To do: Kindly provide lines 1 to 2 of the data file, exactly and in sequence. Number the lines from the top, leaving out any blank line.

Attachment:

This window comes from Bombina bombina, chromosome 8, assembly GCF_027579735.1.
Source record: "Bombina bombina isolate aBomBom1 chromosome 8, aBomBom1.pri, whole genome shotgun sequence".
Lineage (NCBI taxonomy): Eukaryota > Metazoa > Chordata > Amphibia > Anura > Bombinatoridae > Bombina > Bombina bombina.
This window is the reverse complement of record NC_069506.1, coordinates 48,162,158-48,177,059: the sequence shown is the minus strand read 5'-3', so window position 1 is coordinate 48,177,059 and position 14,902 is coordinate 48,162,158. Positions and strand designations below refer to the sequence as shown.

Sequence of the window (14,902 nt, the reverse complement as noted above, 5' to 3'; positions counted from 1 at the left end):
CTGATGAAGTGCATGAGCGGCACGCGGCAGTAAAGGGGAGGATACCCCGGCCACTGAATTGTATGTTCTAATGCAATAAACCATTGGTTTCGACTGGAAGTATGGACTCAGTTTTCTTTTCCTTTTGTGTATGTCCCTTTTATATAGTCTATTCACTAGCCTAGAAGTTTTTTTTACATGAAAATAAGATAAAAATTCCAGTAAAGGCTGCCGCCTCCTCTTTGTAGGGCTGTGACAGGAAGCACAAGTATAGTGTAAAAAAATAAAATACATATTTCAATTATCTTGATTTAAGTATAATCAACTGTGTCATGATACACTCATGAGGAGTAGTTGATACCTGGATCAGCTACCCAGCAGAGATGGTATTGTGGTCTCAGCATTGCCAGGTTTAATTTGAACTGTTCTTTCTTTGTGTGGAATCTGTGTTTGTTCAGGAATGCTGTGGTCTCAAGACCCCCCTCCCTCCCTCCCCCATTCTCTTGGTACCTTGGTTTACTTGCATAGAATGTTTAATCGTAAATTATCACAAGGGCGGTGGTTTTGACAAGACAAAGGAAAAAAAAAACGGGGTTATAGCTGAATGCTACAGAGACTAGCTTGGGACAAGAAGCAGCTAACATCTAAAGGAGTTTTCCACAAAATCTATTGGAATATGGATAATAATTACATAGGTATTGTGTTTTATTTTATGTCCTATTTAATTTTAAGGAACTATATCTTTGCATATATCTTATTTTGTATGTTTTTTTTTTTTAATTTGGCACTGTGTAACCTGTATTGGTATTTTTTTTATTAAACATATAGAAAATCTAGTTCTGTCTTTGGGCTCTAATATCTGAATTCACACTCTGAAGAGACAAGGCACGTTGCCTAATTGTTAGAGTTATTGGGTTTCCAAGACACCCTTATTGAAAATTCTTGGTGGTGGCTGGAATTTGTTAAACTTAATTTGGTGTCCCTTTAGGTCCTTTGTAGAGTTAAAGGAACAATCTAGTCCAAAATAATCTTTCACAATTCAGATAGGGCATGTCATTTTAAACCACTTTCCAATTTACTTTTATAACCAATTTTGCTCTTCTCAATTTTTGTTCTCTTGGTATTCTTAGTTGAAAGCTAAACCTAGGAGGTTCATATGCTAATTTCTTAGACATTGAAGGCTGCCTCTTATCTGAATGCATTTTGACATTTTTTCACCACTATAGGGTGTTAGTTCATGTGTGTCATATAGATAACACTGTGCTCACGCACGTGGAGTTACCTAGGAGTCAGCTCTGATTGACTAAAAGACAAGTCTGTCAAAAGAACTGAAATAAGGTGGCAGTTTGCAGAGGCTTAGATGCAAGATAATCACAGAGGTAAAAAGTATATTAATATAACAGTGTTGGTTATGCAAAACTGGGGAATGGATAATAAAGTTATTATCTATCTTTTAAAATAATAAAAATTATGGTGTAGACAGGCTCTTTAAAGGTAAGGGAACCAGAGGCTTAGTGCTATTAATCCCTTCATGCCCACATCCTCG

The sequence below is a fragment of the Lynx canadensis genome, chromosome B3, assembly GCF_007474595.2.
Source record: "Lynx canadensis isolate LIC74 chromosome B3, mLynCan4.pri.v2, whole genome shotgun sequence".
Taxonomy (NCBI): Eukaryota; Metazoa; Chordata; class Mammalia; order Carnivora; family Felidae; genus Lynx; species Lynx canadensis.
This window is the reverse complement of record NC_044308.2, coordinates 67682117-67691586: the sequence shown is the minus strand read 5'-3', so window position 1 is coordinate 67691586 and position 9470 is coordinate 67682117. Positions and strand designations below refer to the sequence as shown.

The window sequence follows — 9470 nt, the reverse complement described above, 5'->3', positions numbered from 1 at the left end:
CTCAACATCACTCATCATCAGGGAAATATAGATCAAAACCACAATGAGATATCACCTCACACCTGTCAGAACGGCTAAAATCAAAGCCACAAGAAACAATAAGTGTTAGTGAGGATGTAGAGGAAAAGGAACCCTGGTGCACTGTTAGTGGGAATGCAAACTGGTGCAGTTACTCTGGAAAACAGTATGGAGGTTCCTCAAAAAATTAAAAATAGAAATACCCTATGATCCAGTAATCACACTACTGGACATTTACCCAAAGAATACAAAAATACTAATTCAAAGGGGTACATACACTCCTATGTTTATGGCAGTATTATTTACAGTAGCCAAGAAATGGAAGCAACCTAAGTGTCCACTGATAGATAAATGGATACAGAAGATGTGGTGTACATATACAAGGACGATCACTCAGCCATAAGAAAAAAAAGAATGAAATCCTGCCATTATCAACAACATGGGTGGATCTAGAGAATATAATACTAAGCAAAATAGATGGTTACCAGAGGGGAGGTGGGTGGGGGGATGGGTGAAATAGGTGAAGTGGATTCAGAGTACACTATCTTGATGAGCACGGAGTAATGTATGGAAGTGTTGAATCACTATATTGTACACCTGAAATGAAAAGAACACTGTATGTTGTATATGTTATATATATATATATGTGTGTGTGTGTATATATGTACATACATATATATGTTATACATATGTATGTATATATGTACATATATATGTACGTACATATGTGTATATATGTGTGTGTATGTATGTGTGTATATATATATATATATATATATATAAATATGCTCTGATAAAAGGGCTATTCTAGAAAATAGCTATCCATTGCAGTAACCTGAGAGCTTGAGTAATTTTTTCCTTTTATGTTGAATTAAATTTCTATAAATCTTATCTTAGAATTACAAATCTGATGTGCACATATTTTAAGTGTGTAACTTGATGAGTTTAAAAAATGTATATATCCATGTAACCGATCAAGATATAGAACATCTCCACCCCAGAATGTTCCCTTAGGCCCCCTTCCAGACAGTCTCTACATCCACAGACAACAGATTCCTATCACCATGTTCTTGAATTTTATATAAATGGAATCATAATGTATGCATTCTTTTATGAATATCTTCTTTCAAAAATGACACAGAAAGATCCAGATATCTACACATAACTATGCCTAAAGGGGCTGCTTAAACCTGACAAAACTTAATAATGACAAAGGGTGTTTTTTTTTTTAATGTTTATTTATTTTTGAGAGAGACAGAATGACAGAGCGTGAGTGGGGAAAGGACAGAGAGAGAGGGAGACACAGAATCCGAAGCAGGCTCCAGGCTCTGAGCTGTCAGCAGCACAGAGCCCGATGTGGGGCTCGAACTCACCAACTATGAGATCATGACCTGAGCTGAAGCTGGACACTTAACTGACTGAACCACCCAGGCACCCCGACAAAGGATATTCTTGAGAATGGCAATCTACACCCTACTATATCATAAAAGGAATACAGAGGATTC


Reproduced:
This window comes from Bombina bombina, chromosome 8, assembly GCF_027579735.1.
Source record: "Bombina bombina isolate aBomBom1 chromosome 8, aBomBom1.pri, whole genome shotgun sequence".